A common assumption about AGI is the orthogonality thesis, which argues that goals/utility functions and the core intelligence of an AGI system are orthogonal or can be cleanly factored apart. More concretely, this perfect factoring occurs in model-based planning algorithms where it is assumed that we have a world model, a planner, and a reward function each as orthogonal standalone components. The planner utilizes the world model to predict consequences of actions, and the reward model to rank these consequences. Then the planner figures out the plan with the best predicted consequences. This is a fully factored model of intelligence – the world model, planner, and reward function can be swapped with others without issue. This was also the assumption of how intelligence would work in pre-DL thinking on AGI.
However, it has recently become obvious that current ML RL systems are not always so well factored. For instance, model-free RL typically computes value functions or amortized policies where the weights are directly learnt to predict values or actions directly without going through a planner (or exhaustively computing values via world model simulation). In these cases, the cognitive architecture is not orthogonal or factored. Core components of the policy-selector (planner) depend on details of the reward function – the policy you learned for reward function A may be really bad if you instead switch to reward function B. These agents are much less flexible than their full model-based planning equivalents
Why, then, do we build and use such non-factored agents: because they are much more efficient. Full model-based planning at every step is extremely computationally prohibitive. Instead we tend to amortize the cost of planning into policies or value functions which comes at an inevitable cost of flexibility. However, if we only want to use the agent for one task or a small range of similar tasks, then this does not matter and is a good trade-off.
We can go even further and remove the orthogonality and factoredness of the world model. This is implicitly what we do when we only use end-to-end reward-trained policies. Here the ‘world model’ learns only information relevant to optimizing the specific reward function it was trained on. Irrelevant information for this reward function (but which may be relevant for others or even other action-selection mechanisms) is ignored and cannot be recovered. This further specializes the agent towards optimizing for one goal over any others.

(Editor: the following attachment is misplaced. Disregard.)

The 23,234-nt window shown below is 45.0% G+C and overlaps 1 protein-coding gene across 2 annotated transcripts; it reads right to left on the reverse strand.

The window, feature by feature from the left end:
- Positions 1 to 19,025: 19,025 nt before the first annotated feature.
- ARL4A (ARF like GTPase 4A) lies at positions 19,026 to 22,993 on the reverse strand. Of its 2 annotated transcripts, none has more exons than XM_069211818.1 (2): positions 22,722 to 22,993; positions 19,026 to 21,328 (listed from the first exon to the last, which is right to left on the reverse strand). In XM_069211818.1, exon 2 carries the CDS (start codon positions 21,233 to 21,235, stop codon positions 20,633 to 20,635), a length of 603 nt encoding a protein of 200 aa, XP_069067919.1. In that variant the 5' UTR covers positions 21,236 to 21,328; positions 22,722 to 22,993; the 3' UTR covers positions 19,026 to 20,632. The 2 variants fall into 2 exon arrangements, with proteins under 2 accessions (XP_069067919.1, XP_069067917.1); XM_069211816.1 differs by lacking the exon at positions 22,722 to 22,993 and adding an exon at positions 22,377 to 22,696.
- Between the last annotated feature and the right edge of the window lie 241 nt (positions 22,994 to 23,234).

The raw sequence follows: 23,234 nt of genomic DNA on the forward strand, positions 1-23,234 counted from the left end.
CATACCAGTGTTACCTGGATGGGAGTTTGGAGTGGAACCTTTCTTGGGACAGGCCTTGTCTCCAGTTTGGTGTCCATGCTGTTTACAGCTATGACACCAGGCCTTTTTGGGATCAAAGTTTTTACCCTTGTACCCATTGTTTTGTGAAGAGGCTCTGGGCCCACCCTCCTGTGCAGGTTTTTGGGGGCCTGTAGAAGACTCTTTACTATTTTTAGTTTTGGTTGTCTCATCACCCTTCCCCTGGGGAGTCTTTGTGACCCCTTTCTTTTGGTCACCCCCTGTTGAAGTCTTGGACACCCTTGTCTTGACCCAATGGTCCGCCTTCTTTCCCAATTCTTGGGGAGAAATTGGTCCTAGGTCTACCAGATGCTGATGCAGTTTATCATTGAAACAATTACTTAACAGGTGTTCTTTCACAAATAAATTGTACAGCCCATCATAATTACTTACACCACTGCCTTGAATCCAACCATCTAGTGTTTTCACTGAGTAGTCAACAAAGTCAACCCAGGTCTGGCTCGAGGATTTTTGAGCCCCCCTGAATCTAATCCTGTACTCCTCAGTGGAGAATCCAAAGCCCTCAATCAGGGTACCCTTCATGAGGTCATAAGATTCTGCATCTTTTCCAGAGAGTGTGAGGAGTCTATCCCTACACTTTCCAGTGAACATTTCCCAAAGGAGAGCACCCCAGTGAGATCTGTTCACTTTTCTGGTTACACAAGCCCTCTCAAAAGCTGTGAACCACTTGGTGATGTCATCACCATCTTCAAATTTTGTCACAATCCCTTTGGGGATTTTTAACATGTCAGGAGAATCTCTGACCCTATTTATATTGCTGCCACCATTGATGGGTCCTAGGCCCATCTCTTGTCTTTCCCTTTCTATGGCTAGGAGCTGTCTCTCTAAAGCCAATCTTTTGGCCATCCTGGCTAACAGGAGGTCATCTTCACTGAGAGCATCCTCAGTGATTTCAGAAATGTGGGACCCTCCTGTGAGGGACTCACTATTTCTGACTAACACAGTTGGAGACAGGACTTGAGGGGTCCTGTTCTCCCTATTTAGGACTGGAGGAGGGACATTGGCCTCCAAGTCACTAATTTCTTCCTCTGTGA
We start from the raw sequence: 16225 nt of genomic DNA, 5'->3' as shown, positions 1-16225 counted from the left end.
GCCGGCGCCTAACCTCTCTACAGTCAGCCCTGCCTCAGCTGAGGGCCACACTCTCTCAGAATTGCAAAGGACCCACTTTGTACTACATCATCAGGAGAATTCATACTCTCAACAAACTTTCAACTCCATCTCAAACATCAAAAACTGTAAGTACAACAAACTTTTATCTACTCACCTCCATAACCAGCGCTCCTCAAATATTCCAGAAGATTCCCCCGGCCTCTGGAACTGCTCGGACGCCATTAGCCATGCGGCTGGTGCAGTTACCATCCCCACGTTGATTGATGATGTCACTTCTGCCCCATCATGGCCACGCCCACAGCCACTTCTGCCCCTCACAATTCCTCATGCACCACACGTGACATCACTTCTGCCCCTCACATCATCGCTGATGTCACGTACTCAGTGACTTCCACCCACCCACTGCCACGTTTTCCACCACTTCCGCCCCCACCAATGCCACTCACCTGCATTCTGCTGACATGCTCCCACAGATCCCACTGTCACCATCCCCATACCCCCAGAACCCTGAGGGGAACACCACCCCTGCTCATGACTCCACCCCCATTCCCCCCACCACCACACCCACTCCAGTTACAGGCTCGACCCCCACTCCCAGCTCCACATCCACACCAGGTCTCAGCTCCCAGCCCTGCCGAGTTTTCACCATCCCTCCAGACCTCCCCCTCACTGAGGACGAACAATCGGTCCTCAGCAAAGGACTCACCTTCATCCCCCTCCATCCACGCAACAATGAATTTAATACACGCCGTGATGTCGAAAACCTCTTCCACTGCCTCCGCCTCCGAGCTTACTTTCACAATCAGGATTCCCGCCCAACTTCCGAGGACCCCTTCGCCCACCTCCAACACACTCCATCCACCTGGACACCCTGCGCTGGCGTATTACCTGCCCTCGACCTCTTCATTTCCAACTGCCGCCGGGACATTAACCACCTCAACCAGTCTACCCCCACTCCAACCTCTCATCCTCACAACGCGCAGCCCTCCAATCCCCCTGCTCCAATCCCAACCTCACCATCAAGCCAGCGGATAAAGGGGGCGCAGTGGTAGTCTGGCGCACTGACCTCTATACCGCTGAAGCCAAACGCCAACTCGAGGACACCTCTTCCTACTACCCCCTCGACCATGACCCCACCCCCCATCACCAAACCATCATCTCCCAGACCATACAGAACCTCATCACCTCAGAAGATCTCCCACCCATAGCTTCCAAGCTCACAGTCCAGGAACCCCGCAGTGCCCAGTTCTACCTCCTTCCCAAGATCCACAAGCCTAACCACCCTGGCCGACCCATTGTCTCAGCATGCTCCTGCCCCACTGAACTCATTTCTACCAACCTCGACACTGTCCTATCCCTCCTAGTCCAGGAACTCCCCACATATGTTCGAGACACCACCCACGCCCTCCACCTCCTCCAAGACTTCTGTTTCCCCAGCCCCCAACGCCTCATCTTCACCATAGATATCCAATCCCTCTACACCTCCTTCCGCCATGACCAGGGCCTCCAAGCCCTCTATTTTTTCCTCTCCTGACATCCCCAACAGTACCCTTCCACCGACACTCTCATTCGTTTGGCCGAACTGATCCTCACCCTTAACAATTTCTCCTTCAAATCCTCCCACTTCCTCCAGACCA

In general, full orthogonality and the resulting full flexibility is expensive. It requires you to keep around and learn information (at maximum all information) that is not relevant for the current goal but could be relevant for some possible goal where there is an extremely wide space of all possible goals. It requires you to not take advantages of structure in the problem space nor specialize your algorithms to exploit this structure. It requires you not to amortize specific reoccuring patterns for one task at the expense of preserving generality across tasks.
This is a special case of the tradeoff between specificity and generality and a consequence of the no-free-lunch theorem. Specialization to do really well at one or a few things can be done relatively cheaply. Full generality over everything is prohibitively expensive. The question is the shape of the pareto frontier at a specific capabilities region, which depends on the natural shape of solution space as well as the most active constraints.
Because of this it does not really make sense to think of full orthogonality as the default case we should expect, nor the ideal case to strive for. Instead, full factoring is at one end of a pareto tradeoff curve and different architectures, depending on their constraints, will be at different places along it. It also makes sense that both humans and powerful DL systems do not exhibit full orthogonality but instead differing degrees of modularity between these components and resulting behavioural flexibility.
The important question for determining the shape of the future is what the slope of the pareto frontier looks like over the ranges of general capabilities that an AGI might have. This will determine whether we end up withfully general AGI singletons, multiple general systems, or else a very large number of much smaller hyper-specialized systems. The likely outcome then depends on the shape of the shape of the pareto frontier as well as which constraints are most active in this regime.